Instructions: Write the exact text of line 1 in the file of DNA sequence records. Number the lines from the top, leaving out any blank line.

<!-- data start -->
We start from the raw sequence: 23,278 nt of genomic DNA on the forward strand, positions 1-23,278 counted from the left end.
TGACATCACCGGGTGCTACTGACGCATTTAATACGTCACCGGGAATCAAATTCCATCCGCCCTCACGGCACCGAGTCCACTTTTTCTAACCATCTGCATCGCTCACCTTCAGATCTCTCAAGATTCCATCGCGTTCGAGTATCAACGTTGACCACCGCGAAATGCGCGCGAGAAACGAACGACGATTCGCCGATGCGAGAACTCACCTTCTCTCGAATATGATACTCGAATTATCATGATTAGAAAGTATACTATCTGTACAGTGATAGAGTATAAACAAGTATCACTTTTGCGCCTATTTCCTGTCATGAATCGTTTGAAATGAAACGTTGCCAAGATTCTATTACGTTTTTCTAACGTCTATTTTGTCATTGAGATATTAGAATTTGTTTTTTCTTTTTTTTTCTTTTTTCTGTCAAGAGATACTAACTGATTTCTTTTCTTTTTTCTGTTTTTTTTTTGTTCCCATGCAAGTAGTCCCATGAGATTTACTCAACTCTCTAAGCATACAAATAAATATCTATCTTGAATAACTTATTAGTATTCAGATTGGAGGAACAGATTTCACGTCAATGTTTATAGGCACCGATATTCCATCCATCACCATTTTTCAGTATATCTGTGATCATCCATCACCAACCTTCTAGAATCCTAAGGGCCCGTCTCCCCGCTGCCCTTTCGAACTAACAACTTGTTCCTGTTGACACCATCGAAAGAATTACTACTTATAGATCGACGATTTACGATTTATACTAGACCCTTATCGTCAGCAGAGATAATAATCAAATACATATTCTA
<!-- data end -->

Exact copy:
We start from the raw sequence: 23,278 nt of genomic DNA on the forward strand, positions 1-23,278 counted from the left end.